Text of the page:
Ericsson’s true colours have shone through in this crisis. ‘All hands to the pump’ is a common company saying, encapsulating the way their team pulls together with camaraderie and collaboration – especially when the going gets tough. Ericsson’s support for staff when COVID-19 hit and through this extended lockdown period highlights that the health and wellbeing of their people truly comes first.
In response to the pandemic, Ericsson developed an organisational triage framework that focuses on keeping people safe, socially connected, assured and empowered with as much clarity about the future as possible. We spoke to several Ericsson employees about flexibility, the company’s best-in-class COVID-19 response, and how things are shaping up moving forward.
Safety Now – A Rapid Response to Protect People
Head of People for Australia and New Zealand, Colin Pritchard, describes the organisational triage framework as, “A way for us to organise and mobilise the most important things to help our people through the uncertainty. We want to help people with answering, ‘How do I move forward in this ambiguity, and navigate what’s going on in my world and feel hope?”
Safety Now is the first of the three inter-connected triage elements Ericsson must dynamically manage in this uncertainty. It is focused on the sense of immediacy around protecting Ericsson employees and their loved ones.
Andre Du Raan, Head of Health, Safety & Environment (HSE) for Australia and NZ says;
The main driver is the health and safety of our people. They get first priority, as people make the company. We want to ensure our people can return home safely to their families at the end of each working day.
Ericsson quickly set up:
- Working from home arrangements for office-based employees, ahead of government regulations.
- Temperature checks for those at offices or field sites.
- A centralised mail account allowing people to confidentially communicate questions or concerns.
- Free flu vaccination vouchers.
- A health and safety self-audit for home working.
- Delivery of office equipment to employees’ homes.
- Large quantities of Personal Protective Equipment including masks, gloves, hand sanitiser and alcohol wipes, especially for personnel who continue to work in the field.
- Registers and daily meetings to approve and manage people accessing physical premises.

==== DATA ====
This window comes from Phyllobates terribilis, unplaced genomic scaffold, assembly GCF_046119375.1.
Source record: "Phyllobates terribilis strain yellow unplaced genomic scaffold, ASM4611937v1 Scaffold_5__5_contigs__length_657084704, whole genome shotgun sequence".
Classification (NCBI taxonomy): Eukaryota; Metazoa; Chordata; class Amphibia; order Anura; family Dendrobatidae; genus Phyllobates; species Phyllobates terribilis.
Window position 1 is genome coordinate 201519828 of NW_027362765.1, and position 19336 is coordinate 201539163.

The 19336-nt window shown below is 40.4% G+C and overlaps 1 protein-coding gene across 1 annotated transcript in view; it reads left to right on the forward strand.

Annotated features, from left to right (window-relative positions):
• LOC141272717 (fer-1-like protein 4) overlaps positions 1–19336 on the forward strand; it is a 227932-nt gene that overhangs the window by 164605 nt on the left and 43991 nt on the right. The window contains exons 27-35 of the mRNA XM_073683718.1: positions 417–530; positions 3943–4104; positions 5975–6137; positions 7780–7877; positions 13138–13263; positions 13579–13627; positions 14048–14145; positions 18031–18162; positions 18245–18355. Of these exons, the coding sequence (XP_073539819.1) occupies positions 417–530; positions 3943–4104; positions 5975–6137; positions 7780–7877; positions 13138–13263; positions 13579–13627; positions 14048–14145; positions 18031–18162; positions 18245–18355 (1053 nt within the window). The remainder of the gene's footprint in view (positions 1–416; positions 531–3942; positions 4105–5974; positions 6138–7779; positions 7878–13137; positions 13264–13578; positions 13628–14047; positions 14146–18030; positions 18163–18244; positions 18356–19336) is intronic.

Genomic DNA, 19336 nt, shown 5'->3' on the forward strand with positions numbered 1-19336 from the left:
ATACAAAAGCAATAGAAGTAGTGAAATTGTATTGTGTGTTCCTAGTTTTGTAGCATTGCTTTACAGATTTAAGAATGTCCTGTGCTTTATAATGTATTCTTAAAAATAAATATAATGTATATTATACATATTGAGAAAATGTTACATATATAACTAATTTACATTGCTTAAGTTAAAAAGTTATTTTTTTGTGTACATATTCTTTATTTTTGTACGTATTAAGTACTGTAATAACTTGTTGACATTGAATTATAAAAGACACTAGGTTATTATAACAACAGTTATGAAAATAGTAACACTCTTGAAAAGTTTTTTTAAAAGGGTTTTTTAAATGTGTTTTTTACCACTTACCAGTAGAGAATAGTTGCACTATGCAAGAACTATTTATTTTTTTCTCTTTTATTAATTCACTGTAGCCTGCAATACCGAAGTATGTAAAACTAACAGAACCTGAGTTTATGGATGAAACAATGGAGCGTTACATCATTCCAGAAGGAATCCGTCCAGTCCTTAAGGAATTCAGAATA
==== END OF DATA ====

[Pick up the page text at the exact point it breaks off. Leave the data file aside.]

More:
- Border crossing approval processes for workers needing to cross state borders.
The experience of Marta Kiki, Project Coordinator at Ericsson Australia and NZ confirms the business’s efforts are working;
“This pandemic has shown the importance of good organisational culture. Ericsson has exceeded my expectations, and the way this situation has been managed by our leadership team, Crisis Management Task Force, and HSE team is nothing less than amazing. I was struggling with backaches from not having a proper workplace set up, but that didn't last long. I received my chair, monitor and keyboard a week after we started working remotely. This has been a tremendous help.”
Connect Me with My Clan – Bringing People Together
In the second element of the organisational triage framework, Connect Me with My Clan, Colin explains Ericsson focuses on, “Fostering social connection and ensuring people don’t feel socially isolated even while they are physically isolated. We’ve run a health and wellbeing campaign focused on different themes, including physical wellbeing, mental health and resilience, working at home with children and caring for vulnerable people, as well as sharing fun activities helping people connect with their families and colleagues.”
Marta values being able to stay socially connected;
"In addition to office equipment, Ericsson has run health and wellbeing programs. My favourites are online yoga and Zumba. Our leadership team and managers have been very supportive. I have weekly catch-ups with my manager to check in and ensure I receive the support I need."
Lenor Shepherd, a 2020 graduate who joined Ericsson four weeks before the company moved to remote working, describes her experience as a new employee during this unusual time;